UK and US bombs caused nearly 1,000 civilian casualties in Yemen, damning report finds

London, Washington under pressure to halt arms sales to Saudi Arabia and UAE after new report finds their weapons were used in 27 apparently unlawful coalition airstrikes which killed over 200 people in Yemen

Bel Trew
Middle East Correspondent
Wednesday 6 March 2019

The Independent

A Yemeni child receives treatment at a hospital after being wounded in a reported Saudi-led coalition air strike on a bus carrying children, leaving dozens of people dead or wounded ( STRINGER/AFP/Getty Images )

British and American bombs have killed and maimed nearly 1,000 civilians, including over 120 children in Yemen, since the start of the war there, a new report has revealed.

The findings have sparked fresh calls for both countries to halt arms sales and military assistance to Saudi Arabia and the UAE, who used the weapons in a ruinous four-year conflict there.

The 128-page investigation, spearheaded by the US-based University Network for Human Rights (UNHR) and Yemeni monitoring group Mwatana, investigated 27 apparently unlawful airstrikes launched in Yemen by the Gulf alliance between April 2015 and April 2018.

They found that in every one of these sorties, US or UK made weapons were probably used, killing at least 203 people and injuring nearly 750. Over 120 children, meanwhile, and at least 56 women were among the dead and wounded.

These 27 strikes were the only incidents which the researchers were able to collate sufficient evidence for – access in Yemen is heavily restricted. But Mwatana found that in 2018 alone there were 128 apparently unlawful airstrikes.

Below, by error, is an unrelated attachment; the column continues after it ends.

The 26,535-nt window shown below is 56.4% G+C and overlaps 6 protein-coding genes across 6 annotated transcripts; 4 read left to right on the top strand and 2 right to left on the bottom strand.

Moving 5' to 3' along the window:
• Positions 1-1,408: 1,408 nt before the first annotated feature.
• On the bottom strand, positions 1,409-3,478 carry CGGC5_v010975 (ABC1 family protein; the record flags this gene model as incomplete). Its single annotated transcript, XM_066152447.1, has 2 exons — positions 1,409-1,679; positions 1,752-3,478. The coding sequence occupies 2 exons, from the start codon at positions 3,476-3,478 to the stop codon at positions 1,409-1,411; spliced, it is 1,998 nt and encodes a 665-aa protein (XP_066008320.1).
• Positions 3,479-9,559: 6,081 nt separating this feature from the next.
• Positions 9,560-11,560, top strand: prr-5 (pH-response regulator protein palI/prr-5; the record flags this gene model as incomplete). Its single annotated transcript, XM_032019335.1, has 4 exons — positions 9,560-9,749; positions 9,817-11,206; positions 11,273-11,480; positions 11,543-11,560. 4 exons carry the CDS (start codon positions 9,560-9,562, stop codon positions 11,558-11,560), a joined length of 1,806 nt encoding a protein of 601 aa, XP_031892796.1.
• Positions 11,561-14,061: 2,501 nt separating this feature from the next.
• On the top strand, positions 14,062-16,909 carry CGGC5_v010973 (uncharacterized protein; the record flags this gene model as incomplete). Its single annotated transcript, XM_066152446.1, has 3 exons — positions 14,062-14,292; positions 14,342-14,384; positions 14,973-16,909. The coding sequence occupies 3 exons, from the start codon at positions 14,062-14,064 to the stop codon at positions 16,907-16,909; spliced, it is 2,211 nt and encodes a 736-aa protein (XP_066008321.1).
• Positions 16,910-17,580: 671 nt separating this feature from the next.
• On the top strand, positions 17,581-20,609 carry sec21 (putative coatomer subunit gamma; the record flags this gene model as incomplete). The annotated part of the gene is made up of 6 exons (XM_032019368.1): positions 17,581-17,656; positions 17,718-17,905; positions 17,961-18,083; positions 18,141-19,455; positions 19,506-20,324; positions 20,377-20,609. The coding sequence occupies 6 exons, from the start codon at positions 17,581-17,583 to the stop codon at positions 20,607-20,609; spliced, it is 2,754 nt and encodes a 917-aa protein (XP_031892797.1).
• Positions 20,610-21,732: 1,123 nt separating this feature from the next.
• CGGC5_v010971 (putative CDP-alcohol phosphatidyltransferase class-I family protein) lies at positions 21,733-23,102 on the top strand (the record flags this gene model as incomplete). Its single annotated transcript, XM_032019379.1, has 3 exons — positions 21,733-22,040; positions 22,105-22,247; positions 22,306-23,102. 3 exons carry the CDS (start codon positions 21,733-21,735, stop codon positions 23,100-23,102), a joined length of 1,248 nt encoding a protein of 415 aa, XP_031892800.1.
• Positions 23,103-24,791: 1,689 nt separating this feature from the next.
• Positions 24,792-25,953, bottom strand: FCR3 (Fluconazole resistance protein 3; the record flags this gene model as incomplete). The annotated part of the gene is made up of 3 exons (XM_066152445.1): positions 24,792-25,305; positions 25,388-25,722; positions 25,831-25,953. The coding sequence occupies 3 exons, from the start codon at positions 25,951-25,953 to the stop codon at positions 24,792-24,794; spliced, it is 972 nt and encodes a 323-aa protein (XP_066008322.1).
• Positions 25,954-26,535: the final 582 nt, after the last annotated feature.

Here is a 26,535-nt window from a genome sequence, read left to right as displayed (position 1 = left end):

The report has for the first time exposed that UK weapons had likely been deployed in at least five apparently unlawful airstrikes in Yemen, hitting a community college, multiple civilian businesses and a warehouse, resulting in the death of one civilian and the injury to a child.

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It comes just weeks after the House of Lords International Relations Committee said that British arms sales to Saudi Arabia, totalling £4.7bn since the Yemen war began, have caused “significant civilian casualties” and so are probably illegal.

“This report shows there is a pattern of apparently unlawful airstrikes in which western weapons have been used by the coalition. It is evidence that the US and the UK have been playing a role in the slaughter and devastation that is happening in Yemen right now,” said Ruhan Nagra, of the University Human Rights Network, which co-authored the new report.


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